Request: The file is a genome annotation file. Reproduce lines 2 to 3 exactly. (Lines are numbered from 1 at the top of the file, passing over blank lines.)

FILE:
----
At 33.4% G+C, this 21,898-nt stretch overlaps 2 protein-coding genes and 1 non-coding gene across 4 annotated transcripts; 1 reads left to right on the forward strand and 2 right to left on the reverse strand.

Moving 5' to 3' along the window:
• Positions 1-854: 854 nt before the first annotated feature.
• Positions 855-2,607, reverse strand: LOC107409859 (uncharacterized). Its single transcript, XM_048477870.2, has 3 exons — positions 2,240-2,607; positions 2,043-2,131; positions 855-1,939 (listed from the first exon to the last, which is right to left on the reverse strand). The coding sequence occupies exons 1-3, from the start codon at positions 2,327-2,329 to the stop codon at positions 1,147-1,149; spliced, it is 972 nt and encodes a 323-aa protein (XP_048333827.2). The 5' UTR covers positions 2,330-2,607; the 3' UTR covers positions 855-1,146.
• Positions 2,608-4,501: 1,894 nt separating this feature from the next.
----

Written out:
Moving 5' to 3' along the window:
• Positions 1-854: 854 nt before the first annotated feature.